Eek! I'm screwed! help!



  • Argh!

    I have got myself into a mess, and I just hope there is a way out of it.
    I had just finished putting the finishing touches on my firewall, and had starting configuring the VPN, when all of a sudden the webconfigurator went all crazy on me.  Forgot every single setting, and felll back into dull HTML mode.
    I'm pretty sure it had something to do with me running out of disk space….  :-)

    Anyhow - My system is screwed - my config.xml is basically empty, and if i copy an old backup across and try to restart the webconfigurator, i get:

    Restarting webConfigurator...
    Warning: Invalid argument supplied for foreach() in /etc/inc/util.inc on line 318

    Warning: Invalid argument supplied for foreach() in /etc/inc/util.inc on line 318

    Warning: Invalid argument supplied for foreach() in /etc/inc/util.inc on line 318

    Warning: Invalid argument supplied for foreach() in /etc/inc/util.inc on line 318

    Warning: Invalid argument supplied for foreach() in /etc/inc/util.inc on line 318

    Warning: Invalid argument supplied for foreach() in /etc/inc/util.inc on line 318

    Warning: Invalid argument supplied for foreach() in /etc/inc/util.inc on line 318
    done.

    *** Welcome to pfSense 1.0.1-pfSense on  ***

    Warning: Invalid argument supplied for foreach() in /etc/inc/util.inc on line 318

    Warning: Invalid argument supplied for foreach() in /etc/inc/util.inc on line 318

    Warning: Invalid argument supplied for foreach() in /etc/inc/util.inc on line 318

    Warning: Invalid argument supplied for foreach() in /etc/inc/util.inc on line 318

    Now - I don't seem to be able to recover from any config that is persisted to disk (I hadn't gotten around to taking a backup yet - mea culpa).
    HOWEVER - my router is still humming away perfectly - the config stored in RAM is still AOK.

    I've had a look through the inc files, and seen functions like 'serialize()' and 'backup_config()' that look like they dump the current RUNNING config to disk.  This would be Ideal for me - is there any way to call to these from a shell prompt (or at all), to get a copy of my current config?

    Any ideas most welcome....

    Gareth



  • you find a backup on /cf/conf/backup/



  • From a shell:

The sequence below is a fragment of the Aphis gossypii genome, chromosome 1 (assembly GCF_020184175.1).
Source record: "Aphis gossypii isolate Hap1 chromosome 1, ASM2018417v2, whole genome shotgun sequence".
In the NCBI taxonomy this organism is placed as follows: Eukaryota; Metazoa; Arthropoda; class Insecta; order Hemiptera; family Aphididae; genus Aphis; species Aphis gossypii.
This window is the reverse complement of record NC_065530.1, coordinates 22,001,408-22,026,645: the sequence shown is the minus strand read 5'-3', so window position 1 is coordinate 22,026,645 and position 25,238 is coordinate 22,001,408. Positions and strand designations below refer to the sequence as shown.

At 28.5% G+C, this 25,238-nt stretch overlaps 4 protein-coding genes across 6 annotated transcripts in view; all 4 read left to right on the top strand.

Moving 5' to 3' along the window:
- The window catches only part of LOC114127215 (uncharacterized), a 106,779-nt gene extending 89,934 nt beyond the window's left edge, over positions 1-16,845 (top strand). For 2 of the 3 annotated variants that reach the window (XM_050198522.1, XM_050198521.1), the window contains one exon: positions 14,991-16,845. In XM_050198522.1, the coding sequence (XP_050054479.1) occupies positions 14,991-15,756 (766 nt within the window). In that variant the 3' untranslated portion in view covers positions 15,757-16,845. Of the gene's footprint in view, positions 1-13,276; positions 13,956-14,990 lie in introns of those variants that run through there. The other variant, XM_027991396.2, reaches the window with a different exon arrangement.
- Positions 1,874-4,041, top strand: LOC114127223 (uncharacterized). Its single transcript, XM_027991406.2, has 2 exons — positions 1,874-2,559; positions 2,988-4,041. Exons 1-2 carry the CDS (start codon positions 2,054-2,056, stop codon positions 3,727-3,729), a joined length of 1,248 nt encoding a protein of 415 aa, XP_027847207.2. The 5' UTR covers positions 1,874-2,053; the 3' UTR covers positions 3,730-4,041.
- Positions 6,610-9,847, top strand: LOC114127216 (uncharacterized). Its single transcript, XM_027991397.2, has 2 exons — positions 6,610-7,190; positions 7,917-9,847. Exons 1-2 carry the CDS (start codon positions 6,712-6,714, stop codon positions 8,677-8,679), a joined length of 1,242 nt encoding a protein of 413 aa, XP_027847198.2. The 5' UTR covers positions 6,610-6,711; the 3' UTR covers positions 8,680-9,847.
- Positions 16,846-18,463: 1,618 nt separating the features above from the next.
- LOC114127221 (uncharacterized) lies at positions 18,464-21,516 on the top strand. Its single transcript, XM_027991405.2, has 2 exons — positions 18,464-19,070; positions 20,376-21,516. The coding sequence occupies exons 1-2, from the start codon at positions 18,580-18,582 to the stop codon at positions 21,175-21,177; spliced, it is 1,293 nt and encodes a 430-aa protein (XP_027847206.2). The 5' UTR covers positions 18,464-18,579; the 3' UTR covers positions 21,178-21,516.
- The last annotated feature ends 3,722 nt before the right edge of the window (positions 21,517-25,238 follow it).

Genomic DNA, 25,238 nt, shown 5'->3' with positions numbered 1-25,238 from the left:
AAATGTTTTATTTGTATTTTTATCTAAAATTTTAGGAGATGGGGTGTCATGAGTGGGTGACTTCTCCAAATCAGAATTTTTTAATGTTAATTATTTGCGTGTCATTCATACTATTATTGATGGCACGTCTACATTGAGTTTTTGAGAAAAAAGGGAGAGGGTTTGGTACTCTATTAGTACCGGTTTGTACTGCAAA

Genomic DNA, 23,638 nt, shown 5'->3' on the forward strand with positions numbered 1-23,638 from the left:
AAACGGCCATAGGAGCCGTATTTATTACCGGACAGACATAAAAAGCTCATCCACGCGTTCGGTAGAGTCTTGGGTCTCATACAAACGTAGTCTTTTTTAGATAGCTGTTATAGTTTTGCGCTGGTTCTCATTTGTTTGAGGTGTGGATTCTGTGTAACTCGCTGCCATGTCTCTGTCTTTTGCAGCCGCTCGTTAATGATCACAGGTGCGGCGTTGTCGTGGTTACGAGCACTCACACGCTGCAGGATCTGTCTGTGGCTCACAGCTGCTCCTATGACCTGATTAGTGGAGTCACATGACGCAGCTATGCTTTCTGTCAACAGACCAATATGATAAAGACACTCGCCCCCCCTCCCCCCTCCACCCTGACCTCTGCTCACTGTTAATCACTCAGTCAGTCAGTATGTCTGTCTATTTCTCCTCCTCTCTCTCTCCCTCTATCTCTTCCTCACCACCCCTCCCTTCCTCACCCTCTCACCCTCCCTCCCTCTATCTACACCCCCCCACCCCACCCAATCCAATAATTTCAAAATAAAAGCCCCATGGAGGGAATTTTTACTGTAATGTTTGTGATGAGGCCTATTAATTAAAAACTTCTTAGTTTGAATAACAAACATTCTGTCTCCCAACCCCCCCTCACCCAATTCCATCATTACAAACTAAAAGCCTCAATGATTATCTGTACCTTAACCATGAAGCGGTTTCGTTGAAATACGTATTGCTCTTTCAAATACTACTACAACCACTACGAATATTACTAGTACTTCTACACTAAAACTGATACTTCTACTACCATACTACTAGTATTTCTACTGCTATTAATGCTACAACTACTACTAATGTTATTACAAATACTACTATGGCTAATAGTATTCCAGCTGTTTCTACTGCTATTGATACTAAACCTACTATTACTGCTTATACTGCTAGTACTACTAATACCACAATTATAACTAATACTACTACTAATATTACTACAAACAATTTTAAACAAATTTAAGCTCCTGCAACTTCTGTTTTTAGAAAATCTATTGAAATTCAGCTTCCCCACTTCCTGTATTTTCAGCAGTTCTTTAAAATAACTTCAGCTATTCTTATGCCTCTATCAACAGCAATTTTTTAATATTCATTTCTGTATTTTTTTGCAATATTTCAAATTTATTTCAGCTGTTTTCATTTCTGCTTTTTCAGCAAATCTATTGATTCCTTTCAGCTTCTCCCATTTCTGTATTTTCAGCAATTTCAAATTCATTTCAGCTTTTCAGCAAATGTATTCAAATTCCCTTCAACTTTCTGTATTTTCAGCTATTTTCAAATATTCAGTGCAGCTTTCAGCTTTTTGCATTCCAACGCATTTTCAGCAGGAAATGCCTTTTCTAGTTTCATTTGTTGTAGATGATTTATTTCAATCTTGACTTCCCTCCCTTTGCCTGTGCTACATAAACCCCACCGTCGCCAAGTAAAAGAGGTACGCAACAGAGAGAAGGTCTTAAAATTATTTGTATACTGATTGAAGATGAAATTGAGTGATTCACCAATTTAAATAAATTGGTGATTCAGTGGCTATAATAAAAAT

cd /cf/conf/backup

    ls -la

    Find the file that should work.

    rm /tmp/config.cache # blow away pfSense cache
    cp $filename /cf/conf/config.xml

    /etc/rc.restart_webgui



  • I did find that backup directory, but all the recent backup files are truncated at 8192 bytes.  The newest one that is complete is abot 25 revisions old (and hence still developmental) - and it's when I copy that complete file across that I get the errors listed below.

    Thats why I would really like to get a dump of my running config - because it's the only one left that is potentially right.  If i roll the system, it looks like any version from /cf/conf/backup will cause errors.

    If there's no way to dump the config from memory, I think I will have to put in the most recent full backup, reboot, and pray.  Hopefully it will come up in a semi-useable state, and i can then fix my system up by hand.

      • BTW, backup/restore from the webinterface only sends the existing current config.xml - it doesn't recreate it either….


  • rm /tmp/config.cache # blow away pfSense cache

    That was the key - I missed that step.  I can now get it to load from my backup OK.  It is still an old backup, as all my recent ones are truncated, but this is a point i can rebuild from.  The core routing is still in place, so i can rebuild transparently without the users knowing.

    Thanks for the tip!



  • Btw, there is no config.xml stored in memory. The config.xml is parsed and the conf files for the various services and processes are generated from it on change. There is no way to reverse this process (converting the various conf files back to a config.xml).



  • I saw some functions in /etc/inc/config.inc and friends, like generate_config_cache() and write_config(), which include calls to serialize() and comments like:

    Write serialized configuration to cache
    

    and

    Backup and write the firewall configuration.
    

    Where do they get there $config variable from?  I got the impression they were part of an always-loaded backend.  Based on what you say above, however, I guess they are completely reloaded on each config change?

    For clarity, then, the process for every config change is:

    • start
    • Take a backup copy of the current xml
    • load entire config from cache/xml
    • make changes
    • apply changes to relevent service conf file(s)
    • write modified xml file
    • refresh cache
    • exit

    Correct?



  • If /tmp/config.cache exists, it is read otherwise /cf/conf/config.xml


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